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This paper evaluates the impact of adopting improved agricultural technologies (high yielding varieties, HYVs) on rural household welfare measured by consumption expenditure and poverty indices in two regions of rural Ethiopia (Amhara and Tigray) and 51 rural villages based on data drawn from the World Bank (2010). It applies two potential program evaluation techniques (propensity score matching, PSM, and endogenous switching regression, ESR). The analysis reveals that adoption of improved agricultural technologies has a robust, significant and positive impact on per capita consumption expenditure and a negative impact on the poverty status of households. The overall average gain in per capita consumption expenditure ranges from Birr 582.67 to Birr 606.69 annually. The estimated impact on poverty reduction as measured by the headcount index ranges from 6.7 to 8.3% points. The findings also indicate that this reduces the depth and severity of poverty. The estimated effect on reducing the depth of poverty is in the range of 0.5–0.6% points and it decreases inequality (severity) of poverty by about 0.1% points. This suggests the need for continued and broad public and private investments in agriculture research to address vital development challenges and the need for policy support for improving extension efforts and access to seeds and market outlets that encourage adoption of improved agricultural technologies.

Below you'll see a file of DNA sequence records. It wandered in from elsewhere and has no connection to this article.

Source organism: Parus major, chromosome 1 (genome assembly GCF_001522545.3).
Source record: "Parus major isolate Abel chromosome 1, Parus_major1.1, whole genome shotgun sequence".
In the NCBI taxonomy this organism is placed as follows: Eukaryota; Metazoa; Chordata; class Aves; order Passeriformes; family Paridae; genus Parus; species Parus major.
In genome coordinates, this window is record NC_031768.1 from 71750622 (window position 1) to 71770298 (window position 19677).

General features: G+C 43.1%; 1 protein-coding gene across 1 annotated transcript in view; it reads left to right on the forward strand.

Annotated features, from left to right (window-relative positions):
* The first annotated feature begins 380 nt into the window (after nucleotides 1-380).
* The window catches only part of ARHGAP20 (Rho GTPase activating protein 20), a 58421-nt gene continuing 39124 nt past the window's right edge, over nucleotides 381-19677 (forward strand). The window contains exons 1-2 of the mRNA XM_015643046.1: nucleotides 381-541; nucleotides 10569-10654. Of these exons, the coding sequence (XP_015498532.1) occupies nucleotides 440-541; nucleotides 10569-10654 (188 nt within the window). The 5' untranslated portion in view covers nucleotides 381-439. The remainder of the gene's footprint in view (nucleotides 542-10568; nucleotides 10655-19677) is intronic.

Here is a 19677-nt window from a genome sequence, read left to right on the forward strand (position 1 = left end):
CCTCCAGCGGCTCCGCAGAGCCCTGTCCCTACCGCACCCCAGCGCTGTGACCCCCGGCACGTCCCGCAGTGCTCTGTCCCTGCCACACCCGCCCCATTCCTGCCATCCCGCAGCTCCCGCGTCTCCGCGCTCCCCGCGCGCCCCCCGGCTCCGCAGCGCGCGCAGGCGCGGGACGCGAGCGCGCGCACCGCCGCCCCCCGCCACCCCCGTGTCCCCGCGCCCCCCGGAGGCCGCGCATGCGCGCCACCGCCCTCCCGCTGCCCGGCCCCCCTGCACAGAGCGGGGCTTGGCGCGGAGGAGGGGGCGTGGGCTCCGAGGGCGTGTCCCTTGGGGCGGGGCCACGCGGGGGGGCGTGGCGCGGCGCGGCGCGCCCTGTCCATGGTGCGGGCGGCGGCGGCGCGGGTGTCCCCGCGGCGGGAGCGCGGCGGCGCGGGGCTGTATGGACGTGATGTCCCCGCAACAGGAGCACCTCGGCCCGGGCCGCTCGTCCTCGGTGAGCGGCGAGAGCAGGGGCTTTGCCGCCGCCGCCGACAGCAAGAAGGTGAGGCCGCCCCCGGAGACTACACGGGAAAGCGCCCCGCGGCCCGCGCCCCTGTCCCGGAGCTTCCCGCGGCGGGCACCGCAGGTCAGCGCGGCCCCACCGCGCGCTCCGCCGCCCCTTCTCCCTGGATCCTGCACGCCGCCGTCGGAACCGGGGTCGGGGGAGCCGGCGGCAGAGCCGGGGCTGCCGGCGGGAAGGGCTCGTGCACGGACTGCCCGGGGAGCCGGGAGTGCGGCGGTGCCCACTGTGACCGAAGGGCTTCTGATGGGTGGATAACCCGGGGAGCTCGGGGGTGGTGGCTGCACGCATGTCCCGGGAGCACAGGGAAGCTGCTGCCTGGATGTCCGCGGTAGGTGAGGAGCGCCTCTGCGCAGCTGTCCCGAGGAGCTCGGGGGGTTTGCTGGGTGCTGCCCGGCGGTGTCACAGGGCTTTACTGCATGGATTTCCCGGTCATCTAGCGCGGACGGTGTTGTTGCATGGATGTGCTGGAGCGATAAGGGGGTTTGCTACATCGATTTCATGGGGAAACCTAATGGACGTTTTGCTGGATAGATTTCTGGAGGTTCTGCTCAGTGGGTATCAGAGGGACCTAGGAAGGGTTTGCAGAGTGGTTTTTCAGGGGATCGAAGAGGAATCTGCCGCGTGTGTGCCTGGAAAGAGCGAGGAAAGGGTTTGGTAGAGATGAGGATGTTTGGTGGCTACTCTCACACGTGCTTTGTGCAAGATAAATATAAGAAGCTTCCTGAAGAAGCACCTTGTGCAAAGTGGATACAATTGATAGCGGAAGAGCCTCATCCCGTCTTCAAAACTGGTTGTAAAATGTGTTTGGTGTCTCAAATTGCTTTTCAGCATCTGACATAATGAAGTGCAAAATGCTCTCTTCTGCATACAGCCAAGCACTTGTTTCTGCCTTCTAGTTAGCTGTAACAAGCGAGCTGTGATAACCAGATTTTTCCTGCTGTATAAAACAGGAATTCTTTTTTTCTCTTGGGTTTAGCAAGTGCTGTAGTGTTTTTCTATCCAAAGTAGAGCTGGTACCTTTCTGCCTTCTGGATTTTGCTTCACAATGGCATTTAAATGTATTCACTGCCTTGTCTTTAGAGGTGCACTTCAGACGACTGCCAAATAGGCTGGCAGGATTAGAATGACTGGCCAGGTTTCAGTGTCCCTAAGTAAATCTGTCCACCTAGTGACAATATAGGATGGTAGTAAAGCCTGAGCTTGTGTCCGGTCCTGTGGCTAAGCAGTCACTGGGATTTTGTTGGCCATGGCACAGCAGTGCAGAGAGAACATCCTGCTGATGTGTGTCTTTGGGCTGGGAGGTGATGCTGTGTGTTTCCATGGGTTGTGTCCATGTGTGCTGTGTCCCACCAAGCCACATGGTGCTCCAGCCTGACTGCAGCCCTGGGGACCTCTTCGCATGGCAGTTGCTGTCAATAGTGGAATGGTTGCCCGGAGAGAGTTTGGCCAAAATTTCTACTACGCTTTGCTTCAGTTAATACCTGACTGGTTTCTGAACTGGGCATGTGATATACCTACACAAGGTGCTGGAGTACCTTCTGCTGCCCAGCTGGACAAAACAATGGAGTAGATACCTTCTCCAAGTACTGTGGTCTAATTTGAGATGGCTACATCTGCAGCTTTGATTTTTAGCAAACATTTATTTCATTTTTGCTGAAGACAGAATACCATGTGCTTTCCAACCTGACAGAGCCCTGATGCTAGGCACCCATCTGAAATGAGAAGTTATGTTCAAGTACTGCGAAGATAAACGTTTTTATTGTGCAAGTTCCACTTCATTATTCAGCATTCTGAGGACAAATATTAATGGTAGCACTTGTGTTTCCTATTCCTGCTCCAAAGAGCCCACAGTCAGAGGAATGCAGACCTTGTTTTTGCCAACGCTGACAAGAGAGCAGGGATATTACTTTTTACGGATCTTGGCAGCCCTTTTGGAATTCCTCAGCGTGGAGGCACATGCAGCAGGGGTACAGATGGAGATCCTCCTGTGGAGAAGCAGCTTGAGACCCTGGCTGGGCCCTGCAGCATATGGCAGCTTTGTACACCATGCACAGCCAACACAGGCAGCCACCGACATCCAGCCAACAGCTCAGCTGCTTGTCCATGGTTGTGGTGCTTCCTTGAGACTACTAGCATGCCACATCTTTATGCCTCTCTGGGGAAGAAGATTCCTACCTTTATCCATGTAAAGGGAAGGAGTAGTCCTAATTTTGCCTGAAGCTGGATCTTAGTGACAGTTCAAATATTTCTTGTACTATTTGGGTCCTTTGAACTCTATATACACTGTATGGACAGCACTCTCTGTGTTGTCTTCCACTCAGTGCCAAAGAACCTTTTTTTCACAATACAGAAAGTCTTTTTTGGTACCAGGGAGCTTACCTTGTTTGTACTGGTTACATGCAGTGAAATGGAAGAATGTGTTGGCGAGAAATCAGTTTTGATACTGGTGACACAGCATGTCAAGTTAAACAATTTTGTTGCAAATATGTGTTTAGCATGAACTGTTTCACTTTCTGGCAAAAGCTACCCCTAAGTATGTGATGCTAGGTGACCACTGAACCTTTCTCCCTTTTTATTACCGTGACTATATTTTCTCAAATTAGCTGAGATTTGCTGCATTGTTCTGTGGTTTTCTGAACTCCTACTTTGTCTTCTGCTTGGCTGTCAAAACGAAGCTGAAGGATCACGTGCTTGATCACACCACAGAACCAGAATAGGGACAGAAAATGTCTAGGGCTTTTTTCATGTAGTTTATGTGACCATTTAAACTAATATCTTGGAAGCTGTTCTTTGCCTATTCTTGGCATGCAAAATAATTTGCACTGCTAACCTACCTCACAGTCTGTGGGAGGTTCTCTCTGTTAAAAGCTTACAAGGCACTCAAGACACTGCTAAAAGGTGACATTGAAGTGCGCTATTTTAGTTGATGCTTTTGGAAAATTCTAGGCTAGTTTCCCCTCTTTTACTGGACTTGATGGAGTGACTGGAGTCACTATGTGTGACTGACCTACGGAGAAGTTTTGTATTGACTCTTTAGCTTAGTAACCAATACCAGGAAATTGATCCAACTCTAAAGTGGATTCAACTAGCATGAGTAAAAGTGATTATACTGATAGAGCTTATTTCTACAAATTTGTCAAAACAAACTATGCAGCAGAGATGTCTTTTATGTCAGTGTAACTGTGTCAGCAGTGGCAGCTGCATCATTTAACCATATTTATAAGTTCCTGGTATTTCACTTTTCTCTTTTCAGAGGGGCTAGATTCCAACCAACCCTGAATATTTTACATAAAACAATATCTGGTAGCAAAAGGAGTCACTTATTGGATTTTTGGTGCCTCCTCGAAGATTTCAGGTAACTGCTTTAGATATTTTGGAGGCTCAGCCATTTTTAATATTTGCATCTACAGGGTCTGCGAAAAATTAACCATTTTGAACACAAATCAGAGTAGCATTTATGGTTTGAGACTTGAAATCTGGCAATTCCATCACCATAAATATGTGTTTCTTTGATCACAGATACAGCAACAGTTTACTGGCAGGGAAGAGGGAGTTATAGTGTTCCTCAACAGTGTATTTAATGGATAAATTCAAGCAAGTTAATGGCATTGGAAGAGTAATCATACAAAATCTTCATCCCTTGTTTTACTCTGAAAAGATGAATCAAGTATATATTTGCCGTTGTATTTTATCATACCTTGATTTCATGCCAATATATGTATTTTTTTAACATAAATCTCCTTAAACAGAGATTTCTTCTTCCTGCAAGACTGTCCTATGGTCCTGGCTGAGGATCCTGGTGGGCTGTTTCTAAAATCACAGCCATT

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- Adoption and Impact of Improved Agricultural Technologies on Rural Poverty
Tsegaye Mulugeta Habtewold
- Springer Singapore
- Chapter 2
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